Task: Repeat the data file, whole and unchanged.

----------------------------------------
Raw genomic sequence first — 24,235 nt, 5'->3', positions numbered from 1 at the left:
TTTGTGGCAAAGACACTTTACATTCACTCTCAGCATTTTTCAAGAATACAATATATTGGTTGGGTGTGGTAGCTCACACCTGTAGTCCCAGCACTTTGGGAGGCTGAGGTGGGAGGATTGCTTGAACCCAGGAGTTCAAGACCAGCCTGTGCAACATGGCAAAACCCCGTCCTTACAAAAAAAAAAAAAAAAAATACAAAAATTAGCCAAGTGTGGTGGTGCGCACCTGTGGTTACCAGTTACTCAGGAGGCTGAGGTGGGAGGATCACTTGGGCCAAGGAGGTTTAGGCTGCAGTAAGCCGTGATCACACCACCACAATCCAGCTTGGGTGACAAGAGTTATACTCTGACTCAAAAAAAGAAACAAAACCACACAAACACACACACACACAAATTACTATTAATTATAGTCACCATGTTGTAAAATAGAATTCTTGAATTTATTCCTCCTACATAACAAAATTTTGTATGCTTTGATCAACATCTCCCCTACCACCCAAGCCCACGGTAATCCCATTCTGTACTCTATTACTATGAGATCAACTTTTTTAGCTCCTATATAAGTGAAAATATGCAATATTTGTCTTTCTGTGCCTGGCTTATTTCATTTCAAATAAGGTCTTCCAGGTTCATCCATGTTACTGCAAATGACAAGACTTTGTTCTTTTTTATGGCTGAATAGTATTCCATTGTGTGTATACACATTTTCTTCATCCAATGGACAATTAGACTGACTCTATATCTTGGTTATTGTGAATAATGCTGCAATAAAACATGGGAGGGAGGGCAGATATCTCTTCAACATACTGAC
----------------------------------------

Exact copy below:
Raw genomic sequence first — 24,235 nt, 5'->3', positions numbered from 1 at the left:
TTTGTGGCAAAGACACTTTACATTCACTCTCAGCATTTTTCAAGAATACAATATATTGGTTGGGTGTGGTAGCTCACACCTGTAGTCCCAGCACTTTGGGAGGCTGAGGTGGGAGGATTGCTTGAACCCAGGAGTTCAAGACCAGCCTGTGCAACATGGCAAAACCCCGTCCTTACAAAAAAAAAAAAAAAAAATACAAAAATTAGCCAAGTGTGGTGGTGCGCACCTGTGGTTACCAGTTACTCAGGAGGCTGAGGTGGGAGGATCACTTGGGCCAAGGAGGTTTAGGCTGCAGTAAGCCGTGATCACACCACCACAATCCAGCTTGGGTGACAAGAGTTATACTCTGACTCAAAAAAAGAAACAAAACCACACAAACACACACACACACAAATTACTATTAATTATAGTCACCATGTTGTAAAATAGAATTCTTGAATTTATTCCTCCTACATAACAAAATTTTGTATGCTTTGATCAACATCTCCCCTACCACCCAAGCCCACGGTAATCCCATTCTGTACTCTATTACTATGAGATCAACTTTTTTAGCTCCTATATAAGTGAAAATATGCAATATTTGTCTTTCTGTGCCTGGCTTATTTCATTTCAAATAAGGTCTTCCAGGTTCATCCATGTTACTGCAAATGACAAGACTTTGTTCTTTTTTATGGCTGAATAGTATTCCATTGTGTGTATACACATTTTCTTCATCCAATGGACAATTAGACTGACTCTATATCTTGGTTATTGTGAATAATGCTGCAATAAAACATGGGAGGGAGGGCAGATATCTCTTCAACATACTGAC